How To Plant Feed Oats Seed


Oats are a common cereal grain that is often grown as feed for livestock. Oats are also used in oatmeal for human consumption. This grain makes up a large portion of the diet of horses. It is also given to cows and used in some dog and chicken food. Temperate climates are best for feed oats and they do not do as well under extreme heat and drought conditions. Like other grains, oats are fairly easy to grow if given the proper amount of care. They are relatively maintenance-free when grown in the appropriate conditions.

Step 1

Loosen the soil with a tiller to prepare the planting area for seeds. This will also provide proper aeration for the seeds. Remove all large rocks, sticks and other debris that is turned up with the tiller.

Step 2

Broadcast the seed using a seeder in order to plant the seed uniformly. Apply two bushels of seed per acre. If the oats will be used for grazing, plant the oats thicker; for grazing, plant three bushels of seed per acre.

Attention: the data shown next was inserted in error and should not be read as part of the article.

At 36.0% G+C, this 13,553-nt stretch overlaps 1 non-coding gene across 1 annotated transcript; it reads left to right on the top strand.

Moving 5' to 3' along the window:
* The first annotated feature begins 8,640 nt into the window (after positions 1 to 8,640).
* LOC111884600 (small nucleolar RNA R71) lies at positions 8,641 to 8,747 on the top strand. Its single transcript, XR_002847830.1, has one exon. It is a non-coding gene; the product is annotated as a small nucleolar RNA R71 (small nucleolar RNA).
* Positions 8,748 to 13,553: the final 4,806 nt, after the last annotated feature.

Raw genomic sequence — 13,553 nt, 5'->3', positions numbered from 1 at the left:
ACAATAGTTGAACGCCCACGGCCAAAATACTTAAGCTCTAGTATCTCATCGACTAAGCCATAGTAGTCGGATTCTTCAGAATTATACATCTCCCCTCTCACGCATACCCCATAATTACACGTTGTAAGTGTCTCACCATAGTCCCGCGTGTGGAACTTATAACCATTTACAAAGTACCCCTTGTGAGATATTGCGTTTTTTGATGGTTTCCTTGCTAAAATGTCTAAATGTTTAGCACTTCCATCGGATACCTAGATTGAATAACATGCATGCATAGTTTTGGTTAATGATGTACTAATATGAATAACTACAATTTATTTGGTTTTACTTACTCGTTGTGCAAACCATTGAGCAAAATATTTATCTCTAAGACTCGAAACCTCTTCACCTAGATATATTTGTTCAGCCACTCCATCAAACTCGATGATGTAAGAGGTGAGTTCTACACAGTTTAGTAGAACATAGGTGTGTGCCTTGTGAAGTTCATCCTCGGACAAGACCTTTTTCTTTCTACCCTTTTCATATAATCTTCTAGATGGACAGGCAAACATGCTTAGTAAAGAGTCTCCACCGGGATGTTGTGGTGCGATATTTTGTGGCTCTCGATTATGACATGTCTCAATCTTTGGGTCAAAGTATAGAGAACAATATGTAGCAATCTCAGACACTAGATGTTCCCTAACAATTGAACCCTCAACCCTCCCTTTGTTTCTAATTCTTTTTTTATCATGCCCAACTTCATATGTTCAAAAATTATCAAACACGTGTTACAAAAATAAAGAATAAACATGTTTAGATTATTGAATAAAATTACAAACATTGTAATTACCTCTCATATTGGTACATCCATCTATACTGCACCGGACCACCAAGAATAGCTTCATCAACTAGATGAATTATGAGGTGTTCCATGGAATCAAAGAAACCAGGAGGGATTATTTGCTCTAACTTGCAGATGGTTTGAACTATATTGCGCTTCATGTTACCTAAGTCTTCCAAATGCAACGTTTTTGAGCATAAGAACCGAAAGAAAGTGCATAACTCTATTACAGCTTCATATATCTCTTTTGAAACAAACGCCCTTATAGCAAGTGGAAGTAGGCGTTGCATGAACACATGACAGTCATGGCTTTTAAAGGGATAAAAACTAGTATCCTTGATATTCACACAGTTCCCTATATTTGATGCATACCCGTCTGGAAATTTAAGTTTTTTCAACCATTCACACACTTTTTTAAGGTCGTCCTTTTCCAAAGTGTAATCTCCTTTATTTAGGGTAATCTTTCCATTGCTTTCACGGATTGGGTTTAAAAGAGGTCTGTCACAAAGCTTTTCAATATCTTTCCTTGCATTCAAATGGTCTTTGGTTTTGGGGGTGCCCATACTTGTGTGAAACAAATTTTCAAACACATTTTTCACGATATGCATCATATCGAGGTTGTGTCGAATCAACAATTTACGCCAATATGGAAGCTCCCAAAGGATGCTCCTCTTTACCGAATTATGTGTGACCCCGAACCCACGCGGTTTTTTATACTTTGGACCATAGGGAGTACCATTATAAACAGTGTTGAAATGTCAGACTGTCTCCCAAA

Step 3

Cover the seeds with approximately 1 inch of soil. Use a rake to pull the soil over the seeds or drag a section of chain-length fence over the seeds.

Step 4

Apply 30 lbs. of nitrogen per acre to ensure healthy growth. If the oats are not used for grazing, apply 75 to 100 lbs. of nitrogen per acre.

Step 5

Water the seeds with at least 1 inch of water. Keep the soil moist, but not soaked. Water the soil every few days with 1 inch of water. The seeds will germinate in seven to 10 days.

Step 6

Apply an herbicide to control weeds. Follow the directions on the label for grazing restrictions. Do not allow an animal to graze on oats that have been sprayed with herbicides.

Things You'll Need

  • Tiller
  • Seeder
  • Seeds
  • Nitrogen
  • Herbicide


  • UW Extension: Plant Oats Early
  • Crop Management: Spring Oat
Keywords: feed oats, planting oats, planting feed seeds

About this Author

Melanie Hammontree is a member of the Society for Professional Journalists and has been writing since 2004. Works include publications with "Hall County Crime Examiner," "Player's Press" and "The Gainesville Times." Hammontree has a Master of Business and is working on a Master of Journalism from the University of Tennessee.